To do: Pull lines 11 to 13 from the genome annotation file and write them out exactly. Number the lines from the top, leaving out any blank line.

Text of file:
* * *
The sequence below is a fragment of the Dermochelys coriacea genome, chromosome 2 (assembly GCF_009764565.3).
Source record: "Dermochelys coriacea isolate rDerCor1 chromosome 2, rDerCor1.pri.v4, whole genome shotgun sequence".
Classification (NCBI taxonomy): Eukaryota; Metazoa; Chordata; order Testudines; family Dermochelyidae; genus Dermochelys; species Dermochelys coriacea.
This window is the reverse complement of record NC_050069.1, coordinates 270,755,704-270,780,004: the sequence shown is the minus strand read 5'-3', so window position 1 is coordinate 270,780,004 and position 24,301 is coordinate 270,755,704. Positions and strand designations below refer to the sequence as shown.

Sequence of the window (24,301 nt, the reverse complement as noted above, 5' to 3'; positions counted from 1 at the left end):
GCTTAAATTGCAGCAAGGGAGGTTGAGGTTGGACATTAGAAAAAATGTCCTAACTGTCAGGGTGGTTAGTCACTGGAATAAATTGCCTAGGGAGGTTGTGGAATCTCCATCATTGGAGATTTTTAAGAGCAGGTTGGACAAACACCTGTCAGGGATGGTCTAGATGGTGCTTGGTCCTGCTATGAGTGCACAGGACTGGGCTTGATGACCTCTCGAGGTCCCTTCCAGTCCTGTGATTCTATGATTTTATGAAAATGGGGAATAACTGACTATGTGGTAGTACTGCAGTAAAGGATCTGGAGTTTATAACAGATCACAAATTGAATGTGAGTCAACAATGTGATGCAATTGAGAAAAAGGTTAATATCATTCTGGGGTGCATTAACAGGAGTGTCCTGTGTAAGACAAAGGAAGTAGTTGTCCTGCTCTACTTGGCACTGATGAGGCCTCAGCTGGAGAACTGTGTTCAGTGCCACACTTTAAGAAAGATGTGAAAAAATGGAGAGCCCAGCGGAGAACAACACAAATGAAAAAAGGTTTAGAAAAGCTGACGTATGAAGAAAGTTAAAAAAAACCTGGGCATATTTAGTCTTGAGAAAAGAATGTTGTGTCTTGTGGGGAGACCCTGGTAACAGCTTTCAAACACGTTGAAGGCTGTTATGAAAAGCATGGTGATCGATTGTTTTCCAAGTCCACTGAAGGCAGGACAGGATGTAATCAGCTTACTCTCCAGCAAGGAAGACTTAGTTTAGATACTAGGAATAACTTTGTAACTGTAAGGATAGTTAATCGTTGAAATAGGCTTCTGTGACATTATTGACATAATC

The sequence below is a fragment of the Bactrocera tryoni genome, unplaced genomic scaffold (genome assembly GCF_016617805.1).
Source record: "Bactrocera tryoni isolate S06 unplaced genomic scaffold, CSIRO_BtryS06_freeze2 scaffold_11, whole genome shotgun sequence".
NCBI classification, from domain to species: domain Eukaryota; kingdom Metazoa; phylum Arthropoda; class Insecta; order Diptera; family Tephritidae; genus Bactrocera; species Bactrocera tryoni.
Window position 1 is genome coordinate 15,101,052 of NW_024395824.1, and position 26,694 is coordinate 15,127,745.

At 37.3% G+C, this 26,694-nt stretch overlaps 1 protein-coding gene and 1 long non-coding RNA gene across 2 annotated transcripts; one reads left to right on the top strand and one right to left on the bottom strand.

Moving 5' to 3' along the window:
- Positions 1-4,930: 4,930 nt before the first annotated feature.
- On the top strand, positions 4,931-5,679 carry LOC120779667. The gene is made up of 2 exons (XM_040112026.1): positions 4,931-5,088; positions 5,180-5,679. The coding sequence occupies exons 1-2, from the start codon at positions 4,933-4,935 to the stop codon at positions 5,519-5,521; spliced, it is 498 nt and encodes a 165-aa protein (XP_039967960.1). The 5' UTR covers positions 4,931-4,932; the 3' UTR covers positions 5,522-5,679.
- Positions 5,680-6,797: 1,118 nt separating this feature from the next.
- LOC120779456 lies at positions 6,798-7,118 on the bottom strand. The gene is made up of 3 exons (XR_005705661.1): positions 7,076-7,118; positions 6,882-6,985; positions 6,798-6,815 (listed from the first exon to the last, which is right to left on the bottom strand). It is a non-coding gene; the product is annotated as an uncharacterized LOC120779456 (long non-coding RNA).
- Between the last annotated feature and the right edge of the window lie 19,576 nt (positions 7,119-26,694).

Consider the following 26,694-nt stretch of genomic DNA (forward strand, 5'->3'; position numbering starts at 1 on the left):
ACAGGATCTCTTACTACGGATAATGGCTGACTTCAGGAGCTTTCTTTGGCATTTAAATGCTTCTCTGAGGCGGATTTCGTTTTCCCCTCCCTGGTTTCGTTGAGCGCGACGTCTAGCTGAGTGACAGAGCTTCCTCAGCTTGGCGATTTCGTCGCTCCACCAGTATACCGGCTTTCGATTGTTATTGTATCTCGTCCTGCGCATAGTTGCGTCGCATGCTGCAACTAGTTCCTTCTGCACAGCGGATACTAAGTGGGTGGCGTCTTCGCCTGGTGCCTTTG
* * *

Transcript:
At 37.3% G+C, this 26,694-nt stretch overlaps 1 protein-coding gene and 1 long non-coding RNA gene across 2 annotated transcripts; one reads left to right on the top strand and one right to left on the bottom strand.

Moving 5' to 3' along the window:
- Positions 1-4,930: 4,930 nt before the first annotated feature.